In the 1930s Ricky Masters, an English businessman, marries Madeleine, a fine match socially, but the cultured aesthete is more and more attracted to her sister Dinah, a 'Bohemian' painter, and as they spend time together their affair becomes physical, even all the way; yet when she gets pregnant they decide to leave his marriage intact. He raises his son with Madeleine, who tells him only in 1946 that she knew after he had a car accident during a 'business trip' to southern France that caused Dinah to loose her unborn daughter; now Ricky wants to leave Madeleine, but she refuses a divorce; after a time in hospital he is told Dinah chose to move back to France without him while she's really living in London, still not the last twist of the drama...Written by
A moving and beautifully acted piece of real cinema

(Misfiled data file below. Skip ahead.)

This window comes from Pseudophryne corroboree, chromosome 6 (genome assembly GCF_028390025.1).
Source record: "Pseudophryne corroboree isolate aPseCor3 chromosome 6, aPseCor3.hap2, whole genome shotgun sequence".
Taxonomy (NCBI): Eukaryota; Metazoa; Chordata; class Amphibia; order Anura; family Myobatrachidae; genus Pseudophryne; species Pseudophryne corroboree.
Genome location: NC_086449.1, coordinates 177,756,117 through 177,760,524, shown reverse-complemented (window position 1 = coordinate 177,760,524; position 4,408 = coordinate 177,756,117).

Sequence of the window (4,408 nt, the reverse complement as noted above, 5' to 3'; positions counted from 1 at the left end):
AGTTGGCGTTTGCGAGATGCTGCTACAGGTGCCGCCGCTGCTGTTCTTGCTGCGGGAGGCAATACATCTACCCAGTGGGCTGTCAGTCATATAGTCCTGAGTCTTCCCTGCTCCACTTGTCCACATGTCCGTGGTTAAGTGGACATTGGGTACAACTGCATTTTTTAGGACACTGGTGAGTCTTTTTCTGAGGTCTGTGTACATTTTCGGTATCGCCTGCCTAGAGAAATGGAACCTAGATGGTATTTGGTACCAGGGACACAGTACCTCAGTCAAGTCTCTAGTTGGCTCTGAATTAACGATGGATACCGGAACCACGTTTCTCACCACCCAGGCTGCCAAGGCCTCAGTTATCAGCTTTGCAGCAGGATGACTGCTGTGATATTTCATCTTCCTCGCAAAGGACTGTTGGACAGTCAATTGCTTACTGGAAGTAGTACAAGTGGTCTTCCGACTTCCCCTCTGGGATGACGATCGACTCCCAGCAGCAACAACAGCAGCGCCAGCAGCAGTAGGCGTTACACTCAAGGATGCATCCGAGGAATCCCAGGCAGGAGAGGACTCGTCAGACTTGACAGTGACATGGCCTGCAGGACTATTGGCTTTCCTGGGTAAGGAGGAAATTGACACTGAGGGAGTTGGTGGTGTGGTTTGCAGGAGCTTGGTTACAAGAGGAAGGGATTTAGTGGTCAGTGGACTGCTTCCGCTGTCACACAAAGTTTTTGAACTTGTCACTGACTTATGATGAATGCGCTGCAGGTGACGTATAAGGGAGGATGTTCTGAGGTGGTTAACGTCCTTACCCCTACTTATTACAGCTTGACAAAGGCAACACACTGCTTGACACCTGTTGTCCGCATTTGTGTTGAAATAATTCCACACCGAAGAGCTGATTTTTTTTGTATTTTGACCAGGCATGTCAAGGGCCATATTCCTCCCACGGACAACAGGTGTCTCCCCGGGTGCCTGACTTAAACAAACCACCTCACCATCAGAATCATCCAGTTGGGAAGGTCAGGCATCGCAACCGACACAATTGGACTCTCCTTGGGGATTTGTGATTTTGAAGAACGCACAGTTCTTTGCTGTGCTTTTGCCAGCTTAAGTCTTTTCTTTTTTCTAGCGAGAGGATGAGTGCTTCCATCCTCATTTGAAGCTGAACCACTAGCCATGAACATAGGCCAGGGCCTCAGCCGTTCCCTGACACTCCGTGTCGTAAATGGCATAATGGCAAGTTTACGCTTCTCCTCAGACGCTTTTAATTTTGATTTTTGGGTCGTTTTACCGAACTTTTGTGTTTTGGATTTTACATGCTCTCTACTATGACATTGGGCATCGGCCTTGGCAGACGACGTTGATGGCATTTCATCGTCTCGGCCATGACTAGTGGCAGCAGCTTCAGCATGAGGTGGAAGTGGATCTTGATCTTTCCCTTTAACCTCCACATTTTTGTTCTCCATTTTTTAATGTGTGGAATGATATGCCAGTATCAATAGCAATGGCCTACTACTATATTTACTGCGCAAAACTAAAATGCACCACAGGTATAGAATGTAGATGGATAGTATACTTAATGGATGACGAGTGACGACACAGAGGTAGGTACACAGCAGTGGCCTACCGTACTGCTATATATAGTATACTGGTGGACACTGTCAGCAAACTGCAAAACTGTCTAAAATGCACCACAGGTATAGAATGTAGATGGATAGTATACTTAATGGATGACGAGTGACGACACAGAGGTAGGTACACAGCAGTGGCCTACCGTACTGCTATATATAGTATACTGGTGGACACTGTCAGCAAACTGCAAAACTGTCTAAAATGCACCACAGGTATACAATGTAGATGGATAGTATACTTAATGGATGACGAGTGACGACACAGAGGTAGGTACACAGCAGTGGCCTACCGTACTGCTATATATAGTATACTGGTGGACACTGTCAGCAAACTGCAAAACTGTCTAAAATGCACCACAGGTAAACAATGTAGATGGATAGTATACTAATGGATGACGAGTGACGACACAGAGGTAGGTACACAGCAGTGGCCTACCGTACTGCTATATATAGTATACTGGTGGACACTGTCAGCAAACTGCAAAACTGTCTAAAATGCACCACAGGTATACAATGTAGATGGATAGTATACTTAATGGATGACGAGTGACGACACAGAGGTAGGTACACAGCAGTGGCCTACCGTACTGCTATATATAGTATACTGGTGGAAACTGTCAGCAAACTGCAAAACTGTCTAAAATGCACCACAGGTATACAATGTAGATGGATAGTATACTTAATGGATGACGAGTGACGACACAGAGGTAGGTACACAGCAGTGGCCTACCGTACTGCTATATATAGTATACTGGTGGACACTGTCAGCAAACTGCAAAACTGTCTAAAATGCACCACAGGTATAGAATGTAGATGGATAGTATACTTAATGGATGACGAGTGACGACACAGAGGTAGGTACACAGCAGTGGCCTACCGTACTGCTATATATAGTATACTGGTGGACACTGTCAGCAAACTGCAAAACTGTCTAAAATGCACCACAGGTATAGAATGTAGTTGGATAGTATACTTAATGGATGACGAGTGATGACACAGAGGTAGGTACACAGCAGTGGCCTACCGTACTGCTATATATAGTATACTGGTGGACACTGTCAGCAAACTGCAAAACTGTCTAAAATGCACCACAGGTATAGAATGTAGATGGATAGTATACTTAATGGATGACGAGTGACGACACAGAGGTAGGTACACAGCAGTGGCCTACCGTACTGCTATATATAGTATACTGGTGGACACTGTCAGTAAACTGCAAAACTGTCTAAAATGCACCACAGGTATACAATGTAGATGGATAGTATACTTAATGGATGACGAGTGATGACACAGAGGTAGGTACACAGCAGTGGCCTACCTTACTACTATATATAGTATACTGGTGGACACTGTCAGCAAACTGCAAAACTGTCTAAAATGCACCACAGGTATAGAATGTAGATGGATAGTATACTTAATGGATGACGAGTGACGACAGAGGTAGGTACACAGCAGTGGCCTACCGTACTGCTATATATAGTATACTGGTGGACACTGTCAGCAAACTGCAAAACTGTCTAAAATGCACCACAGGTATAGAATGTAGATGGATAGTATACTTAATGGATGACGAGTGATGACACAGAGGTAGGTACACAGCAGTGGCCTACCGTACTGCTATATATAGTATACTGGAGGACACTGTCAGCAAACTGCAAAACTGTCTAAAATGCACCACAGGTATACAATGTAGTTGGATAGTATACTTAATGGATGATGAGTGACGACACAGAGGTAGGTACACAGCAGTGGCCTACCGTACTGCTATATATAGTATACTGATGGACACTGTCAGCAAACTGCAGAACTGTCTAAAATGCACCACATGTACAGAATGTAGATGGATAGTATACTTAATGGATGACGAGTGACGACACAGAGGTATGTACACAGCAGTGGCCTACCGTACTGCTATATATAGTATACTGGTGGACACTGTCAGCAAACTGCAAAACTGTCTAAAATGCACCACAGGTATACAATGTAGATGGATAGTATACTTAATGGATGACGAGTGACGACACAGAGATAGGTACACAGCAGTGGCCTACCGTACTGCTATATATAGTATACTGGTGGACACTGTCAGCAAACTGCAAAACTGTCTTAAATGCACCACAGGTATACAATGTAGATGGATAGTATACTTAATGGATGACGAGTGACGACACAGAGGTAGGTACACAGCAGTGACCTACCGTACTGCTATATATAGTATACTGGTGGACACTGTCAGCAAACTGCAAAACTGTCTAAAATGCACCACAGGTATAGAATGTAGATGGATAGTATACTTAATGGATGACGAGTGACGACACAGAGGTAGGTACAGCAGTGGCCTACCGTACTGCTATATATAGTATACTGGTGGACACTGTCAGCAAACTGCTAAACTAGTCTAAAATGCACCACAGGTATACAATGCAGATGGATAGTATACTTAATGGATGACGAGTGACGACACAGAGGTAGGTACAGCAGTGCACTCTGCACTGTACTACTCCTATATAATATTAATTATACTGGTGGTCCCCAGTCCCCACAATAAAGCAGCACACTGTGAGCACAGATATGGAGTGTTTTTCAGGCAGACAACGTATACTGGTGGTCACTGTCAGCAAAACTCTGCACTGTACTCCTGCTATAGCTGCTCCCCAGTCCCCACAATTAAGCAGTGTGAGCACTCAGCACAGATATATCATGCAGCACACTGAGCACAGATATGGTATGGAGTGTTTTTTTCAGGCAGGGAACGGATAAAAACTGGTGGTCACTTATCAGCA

This film played to a packed audience at the closing night of the London Film Festival last week. The story of an upper class English man falling passionately in love with his wife's sister was so involving I completely forgot myself for the duration of the film (and from what I could see,so did the rest of the audience). It is a flawless film. Intensely moving. The complex characterisations were handled with immense integrity. One of the wonderful things about it was that during the course of the story I both liked and disliked all the characters. By the end it is impossible to judge them, only appreciate what they had gone through. A most wonderful and uplifting film. Paul Bettany is a discovery. An actor of immense subtlety who is not afraid to play a character who appears simply weak on the surface but is actually very complex. A very detailed and brave performance. Olivia Williams is transformed by the character. She plays Madeline, a woman who lives by the strict rules of her class. No emotion is allowed to get in the way of how this class organises their lives and Madeline respects that. When we see her years later in life, Williams makes us utterly believe the immense changes that she has endured. Madeline must forgive her sister Dinah for her betrayal. This seems impossible given what Madeline has endured at the hands of her sister, yet Williams makes us believe in that forgiveness. This was a great lesson to me. To see how you must move on in your life. Helena Bonham Carter is more vulnerable, sensitive and outrageous than I have ever seen her. Her character is on a knife edge. She falls passionately in love with her brother- in- law and from that moment on the film takes you on an emotional roller-coaster ride that I still can't get out of my mind. The film also has one of the best scores I've heard in ages - romantic and tuneful without being slushy or sentimental. It's also a ravishing looking film (maybe that's why I cant get it out of my mind) and yet the powerful images never interfere with the story but add to it all the time. Real cinema.
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